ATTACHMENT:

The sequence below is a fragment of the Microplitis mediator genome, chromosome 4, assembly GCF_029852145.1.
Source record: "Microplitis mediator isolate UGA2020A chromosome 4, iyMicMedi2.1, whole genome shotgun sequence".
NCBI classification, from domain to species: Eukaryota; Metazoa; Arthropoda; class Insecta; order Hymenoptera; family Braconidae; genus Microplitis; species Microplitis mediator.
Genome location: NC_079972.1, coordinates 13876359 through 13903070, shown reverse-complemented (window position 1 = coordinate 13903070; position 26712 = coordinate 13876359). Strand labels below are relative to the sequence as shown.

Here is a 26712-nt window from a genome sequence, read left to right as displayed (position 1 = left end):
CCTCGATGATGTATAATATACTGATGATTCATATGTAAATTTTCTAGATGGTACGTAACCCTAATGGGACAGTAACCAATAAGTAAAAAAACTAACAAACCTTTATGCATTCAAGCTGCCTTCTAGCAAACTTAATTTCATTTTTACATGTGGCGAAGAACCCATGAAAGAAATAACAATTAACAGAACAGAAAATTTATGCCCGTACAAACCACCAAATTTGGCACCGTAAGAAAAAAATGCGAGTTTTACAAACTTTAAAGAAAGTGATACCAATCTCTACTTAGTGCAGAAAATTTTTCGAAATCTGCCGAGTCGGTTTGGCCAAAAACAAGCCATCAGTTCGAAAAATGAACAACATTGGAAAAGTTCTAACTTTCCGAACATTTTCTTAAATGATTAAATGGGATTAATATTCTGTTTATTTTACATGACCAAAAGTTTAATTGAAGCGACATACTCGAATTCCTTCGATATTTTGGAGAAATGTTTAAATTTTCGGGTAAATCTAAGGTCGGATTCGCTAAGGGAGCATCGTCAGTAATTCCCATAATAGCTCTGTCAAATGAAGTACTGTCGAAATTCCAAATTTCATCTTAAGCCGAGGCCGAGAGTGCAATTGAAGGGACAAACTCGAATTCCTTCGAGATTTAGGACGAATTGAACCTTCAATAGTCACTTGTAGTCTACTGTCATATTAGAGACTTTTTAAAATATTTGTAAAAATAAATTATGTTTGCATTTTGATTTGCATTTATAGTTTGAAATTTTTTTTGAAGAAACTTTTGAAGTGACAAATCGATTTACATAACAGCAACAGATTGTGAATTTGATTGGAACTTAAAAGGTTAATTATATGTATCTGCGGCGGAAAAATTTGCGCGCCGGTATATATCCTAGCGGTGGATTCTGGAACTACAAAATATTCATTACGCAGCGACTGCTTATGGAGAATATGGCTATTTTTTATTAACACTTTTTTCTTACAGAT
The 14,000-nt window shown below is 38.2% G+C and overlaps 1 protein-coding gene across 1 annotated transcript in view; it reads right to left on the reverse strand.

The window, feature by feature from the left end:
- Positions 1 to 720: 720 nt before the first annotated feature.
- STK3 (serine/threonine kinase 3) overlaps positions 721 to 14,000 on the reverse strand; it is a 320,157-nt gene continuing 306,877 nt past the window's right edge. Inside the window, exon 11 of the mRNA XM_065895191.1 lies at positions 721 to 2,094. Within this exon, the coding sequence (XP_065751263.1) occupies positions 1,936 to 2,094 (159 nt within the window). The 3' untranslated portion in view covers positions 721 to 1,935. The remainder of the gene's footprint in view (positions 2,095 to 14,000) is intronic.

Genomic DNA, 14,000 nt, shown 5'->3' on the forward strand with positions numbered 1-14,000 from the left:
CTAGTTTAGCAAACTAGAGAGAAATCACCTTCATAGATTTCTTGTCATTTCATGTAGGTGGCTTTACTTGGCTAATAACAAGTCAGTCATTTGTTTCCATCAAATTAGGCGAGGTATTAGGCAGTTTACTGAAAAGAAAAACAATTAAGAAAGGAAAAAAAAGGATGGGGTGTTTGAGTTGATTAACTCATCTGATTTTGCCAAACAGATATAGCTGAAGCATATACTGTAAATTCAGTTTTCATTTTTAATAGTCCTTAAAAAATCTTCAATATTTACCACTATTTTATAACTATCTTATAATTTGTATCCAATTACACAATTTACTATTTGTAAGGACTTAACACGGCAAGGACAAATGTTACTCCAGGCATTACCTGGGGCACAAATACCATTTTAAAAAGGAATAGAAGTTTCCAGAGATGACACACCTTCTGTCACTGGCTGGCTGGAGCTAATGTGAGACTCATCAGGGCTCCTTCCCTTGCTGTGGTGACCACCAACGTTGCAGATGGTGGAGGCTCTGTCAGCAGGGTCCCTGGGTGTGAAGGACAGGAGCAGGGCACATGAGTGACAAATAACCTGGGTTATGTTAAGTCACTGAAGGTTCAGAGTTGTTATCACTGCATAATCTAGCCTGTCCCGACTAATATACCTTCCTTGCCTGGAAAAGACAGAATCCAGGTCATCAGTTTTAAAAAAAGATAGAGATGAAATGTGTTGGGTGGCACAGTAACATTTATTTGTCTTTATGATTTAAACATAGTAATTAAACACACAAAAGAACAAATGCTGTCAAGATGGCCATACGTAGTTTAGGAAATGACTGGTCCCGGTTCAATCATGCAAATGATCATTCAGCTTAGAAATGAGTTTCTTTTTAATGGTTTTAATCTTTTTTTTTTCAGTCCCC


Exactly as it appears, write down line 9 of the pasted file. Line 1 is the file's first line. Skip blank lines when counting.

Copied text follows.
- Positions 1 to 720: 720 nt before the first annotated feature.